On the other hand, the OEMs won't engage in this business opportunity unless they are guaranteed a minimum order of 200k units. In other words, once the company decides to activate production for a particular OEM, the company must buy at least 200,000 units from that supplier, for each size. However, the company could decide to activate production with a specific OEM only for one of the two sizes. 

 

Notice that the OLED 65'' can only be produced at OEM #1 and OEM #2. The rest of the OEMs only produce OLED 77''. While OEMs #1 and #2 can produce both."

To mitigate risk, the internal controls departments have capped to 600k the contract value for any given OEM. i.e. each OEM will supply a maximum of 600,000 units of each screen size.

The OEMs are scattered around the region. Therefore the distance to the Shanghai DC is different for each of them. Typically, the closer to the DC the higher its production cost due to higher labour and real estate costs. See table on the right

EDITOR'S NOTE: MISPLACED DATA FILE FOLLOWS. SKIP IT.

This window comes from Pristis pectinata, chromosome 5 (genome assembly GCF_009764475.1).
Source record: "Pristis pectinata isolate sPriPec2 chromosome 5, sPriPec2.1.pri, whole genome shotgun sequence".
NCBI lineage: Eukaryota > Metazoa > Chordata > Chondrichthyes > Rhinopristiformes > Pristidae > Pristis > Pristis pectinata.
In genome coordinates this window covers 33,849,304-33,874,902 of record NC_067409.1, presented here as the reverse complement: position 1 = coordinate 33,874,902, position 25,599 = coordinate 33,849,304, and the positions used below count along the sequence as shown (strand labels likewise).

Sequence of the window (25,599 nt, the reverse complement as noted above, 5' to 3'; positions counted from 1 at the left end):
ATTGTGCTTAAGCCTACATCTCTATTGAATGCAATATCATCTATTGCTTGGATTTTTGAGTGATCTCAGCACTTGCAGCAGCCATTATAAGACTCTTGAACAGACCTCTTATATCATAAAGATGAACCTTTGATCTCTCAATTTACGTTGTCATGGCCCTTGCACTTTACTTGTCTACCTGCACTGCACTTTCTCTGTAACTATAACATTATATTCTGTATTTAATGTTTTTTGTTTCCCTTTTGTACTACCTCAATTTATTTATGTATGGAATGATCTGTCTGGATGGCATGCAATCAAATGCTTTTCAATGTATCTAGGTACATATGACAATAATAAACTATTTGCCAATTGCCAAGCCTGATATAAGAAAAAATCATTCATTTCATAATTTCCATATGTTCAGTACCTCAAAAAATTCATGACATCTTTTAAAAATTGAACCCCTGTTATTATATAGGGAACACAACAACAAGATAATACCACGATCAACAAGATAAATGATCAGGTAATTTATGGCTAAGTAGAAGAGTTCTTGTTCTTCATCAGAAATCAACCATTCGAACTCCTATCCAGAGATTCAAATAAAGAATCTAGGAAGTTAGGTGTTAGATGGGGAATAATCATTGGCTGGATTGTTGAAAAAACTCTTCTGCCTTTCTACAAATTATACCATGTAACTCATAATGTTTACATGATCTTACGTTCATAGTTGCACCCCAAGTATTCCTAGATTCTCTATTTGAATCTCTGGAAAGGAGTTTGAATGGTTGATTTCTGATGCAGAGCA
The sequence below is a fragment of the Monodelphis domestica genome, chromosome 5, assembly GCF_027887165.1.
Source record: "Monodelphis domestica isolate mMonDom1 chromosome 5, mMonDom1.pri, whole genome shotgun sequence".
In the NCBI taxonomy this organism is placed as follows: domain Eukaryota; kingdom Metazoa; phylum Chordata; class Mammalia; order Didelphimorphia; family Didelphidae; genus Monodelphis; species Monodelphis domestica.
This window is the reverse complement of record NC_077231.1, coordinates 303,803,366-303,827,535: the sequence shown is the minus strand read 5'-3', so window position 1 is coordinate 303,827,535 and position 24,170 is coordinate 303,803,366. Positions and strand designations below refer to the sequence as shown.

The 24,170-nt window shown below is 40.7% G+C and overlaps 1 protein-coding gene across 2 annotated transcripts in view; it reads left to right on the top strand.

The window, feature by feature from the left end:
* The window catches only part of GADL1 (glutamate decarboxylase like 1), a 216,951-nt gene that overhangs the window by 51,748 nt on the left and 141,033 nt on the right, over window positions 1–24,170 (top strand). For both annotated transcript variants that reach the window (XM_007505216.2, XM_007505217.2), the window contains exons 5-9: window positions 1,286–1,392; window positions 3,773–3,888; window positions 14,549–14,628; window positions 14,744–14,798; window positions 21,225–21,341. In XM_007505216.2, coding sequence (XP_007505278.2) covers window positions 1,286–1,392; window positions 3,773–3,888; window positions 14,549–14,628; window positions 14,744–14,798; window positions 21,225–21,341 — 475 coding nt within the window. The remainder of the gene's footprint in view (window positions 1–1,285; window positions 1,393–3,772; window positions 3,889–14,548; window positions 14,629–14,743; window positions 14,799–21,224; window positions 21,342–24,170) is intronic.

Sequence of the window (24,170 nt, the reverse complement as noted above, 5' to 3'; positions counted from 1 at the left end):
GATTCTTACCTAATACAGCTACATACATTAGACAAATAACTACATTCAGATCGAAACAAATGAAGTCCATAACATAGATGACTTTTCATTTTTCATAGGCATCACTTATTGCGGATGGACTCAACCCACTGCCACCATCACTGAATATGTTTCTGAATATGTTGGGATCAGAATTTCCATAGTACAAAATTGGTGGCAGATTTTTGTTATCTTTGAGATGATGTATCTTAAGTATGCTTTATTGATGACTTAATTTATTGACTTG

Transportation Modes and Previously Negotiated Contracts

"Throughout the years, the company had developed a trusted network of third party transportation options. There are seven available modes of transport to the company, although not all of them reach all OEMs. Specifically, OEM #6 is located in Taiwan making Air and Water the only feasible mode to reach the Shanghai DC. On the other hand, OEM #5 is located in the industrial area of Shanghai; hence, transportation to the DC can be done only  through regular Road trucks.

 

The cost of shipping is  a function of the kilometres being travelled and the mean of travel. With Air being the most expensive mode of transportation - yet the fastest, and Water being the cheapest. See the matrix on the right displaying the different methods available to the company and the costs for each OEM.

 

Notice that the prices with the transportation companies have been quoted in metric tons. This means that you pay depending on the weight of your shipment. In calculating your shipping costs per unit, assume that the OLED 77'' weights 22 kgs per unit, and the OLED 65'' weighs 16.5 kgs."